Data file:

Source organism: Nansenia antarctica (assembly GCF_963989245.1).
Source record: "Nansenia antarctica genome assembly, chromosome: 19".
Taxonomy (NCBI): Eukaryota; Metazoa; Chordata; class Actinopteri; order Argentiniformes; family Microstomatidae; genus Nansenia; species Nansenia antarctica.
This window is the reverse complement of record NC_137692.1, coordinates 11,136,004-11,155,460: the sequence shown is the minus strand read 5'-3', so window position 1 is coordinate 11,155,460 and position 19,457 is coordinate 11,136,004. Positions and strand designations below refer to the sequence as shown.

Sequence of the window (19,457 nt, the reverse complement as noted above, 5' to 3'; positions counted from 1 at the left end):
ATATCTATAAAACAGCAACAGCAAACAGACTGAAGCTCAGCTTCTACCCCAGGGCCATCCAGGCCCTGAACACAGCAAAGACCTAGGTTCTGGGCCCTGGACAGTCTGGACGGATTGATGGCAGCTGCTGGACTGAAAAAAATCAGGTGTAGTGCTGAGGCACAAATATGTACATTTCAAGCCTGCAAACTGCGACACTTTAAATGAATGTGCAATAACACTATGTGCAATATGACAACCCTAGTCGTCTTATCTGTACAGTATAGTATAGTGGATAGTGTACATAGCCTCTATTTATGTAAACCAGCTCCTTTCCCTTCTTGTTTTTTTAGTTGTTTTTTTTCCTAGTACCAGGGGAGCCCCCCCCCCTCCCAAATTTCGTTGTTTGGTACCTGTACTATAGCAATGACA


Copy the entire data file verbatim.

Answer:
Source organism: Nansenia antarctica (assembly GCF_963989245.1).
Source record: "Nansenia antarctica genome assembly, chromosome: 19".
Taxonomy (NCBI): Eukaryota; Metazoa; Chordata; class Actinopteri; order Argentiniformes; family Microstomatidae; genus Nansenia; species Nansenia antarctica.
This window is the reverse complement of record NC_137692.1, coordinates 11,136,004-11,155,460: the sequence shown is the minus strand read 5'-3', so window position 1 is coordinate 11,155,460 and position 19,457 is coordinate 11,136,004. Positions and strand designations below refer to the sequence as shown.

Sequence of the window (19,457 nt, the reverse complement as noted above, 5' to 3'; positions counted from 1 at the left end):
ATATCTATAAAACAGCAACAGCAAACAGACTGAAGCTCAGCTTCTACCCCAGGGCCATCCAGGCCCTGAACACAGCAAAGACCTAGGTTCTGGGCCCTGGACAGTCTGGACGGATTGATGGCAGCTGCTGGACTGAAAAAAATCAGGTGTAGTGCTGAGGCACAAATATGTACATTTCAAGCCTGCAAACTGCGACACTTTAAATGAATGTGCAATAACACTATGTGCAATATGACAACCCTAGTCGTCTTATCTGTACAGTATAGTATAGTGGATAGTGTACATAGCCTCTATTTATGTAAACCAGCTCCTTTCCCTTCTTGTTTTTTTAGTTGTTTTTTTTCCTAGTACCAGGGGAGCCCCCCCCCCTCCCAAATTTCGTTGTTTGGTACCTGTACTATAGCAATGACA